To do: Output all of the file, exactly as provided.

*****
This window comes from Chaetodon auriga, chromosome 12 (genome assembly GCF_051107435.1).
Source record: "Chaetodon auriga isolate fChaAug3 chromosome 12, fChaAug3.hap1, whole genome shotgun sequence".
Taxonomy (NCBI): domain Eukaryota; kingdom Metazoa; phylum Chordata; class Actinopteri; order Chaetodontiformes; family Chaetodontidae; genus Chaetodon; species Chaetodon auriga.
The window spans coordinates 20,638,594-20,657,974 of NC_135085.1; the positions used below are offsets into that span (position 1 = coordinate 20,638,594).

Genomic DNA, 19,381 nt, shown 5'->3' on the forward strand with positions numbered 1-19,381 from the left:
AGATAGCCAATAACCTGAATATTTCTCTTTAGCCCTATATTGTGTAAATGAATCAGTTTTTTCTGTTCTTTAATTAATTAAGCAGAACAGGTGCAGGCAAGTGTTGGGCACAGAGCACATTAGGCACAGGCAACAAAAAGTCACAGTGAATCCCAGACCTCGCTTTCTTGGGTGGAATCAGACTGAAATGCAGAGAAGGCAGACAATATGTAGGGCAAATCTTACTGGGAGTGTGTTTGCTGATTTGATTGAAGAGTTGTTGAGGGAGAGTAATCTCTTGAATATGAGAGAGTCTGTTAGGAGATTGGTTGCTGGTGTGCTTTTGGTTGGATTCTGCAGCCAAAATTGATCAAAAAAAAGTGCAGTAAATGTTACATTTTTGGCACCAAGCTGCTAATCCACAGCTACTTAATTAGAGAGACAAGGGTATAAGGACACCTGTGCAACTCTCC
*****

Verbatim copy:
This window comes from Chaetodon auriga, chromosome 12 (genome assembly GCF_051107435.1).
Source record: "Chaetodon auriga isolate fChaAug3 chromosome 12, fChaAug3.hap1, whole genome shotgun sequence".
Taxonomy (NCBI): domain Eukaryota; kingdom Metazoa; phylum Chordata; class Actinopteri; order Chaetodontiformes; family Chaetodontidae; genus Chaetodon; species Chaetodon auriga.
The window spans coordinates 20,638,594-20,657,974 of NC_135085.1; the positions used below are offsets into that span (position 1 = coordinate 20,638,594).

Genomic DNA, 19,381 nt, shown 5'->3' on the forward strand with positions numbered 1-19,381 from the left:
AGATAGCCAATAACCTGAATATTTCTCTTTAGCCCTATATTGTGTAAATGAATCAGTTTTTTCTGTTCTTTAATTAATTAAGCAGAACAGGTGCAGGCAAGTGTTGGGCACAGAGCACATTAGGCACAGGCAACAAAAAGTCACAGTGAATCCCAGACCTCGCTTTCTTGGGTGGAATCAGACTGAAATGCAGAGAAGGCAGACAATATGTAGGGCAAATCTTACTGGGAGTGTGTTTGCTGATTTGATTGAAGAGTTGTTGAGGGAGAGTAATCTCTTGAATATGAGAGAGTCTGTTAGGAGATTGGTTGCTGGTGTGCTTTTGGTTGGATTCTGCAGCCAAAATTGATCAAAAAAAAGTGCAGTAAATGTTACATTTTTGGCACCAAGCTGCTAATCCACAGCTACTTAATTAGAGAGACAAGGGTATAAGGACACCTGTGCAACTCTCC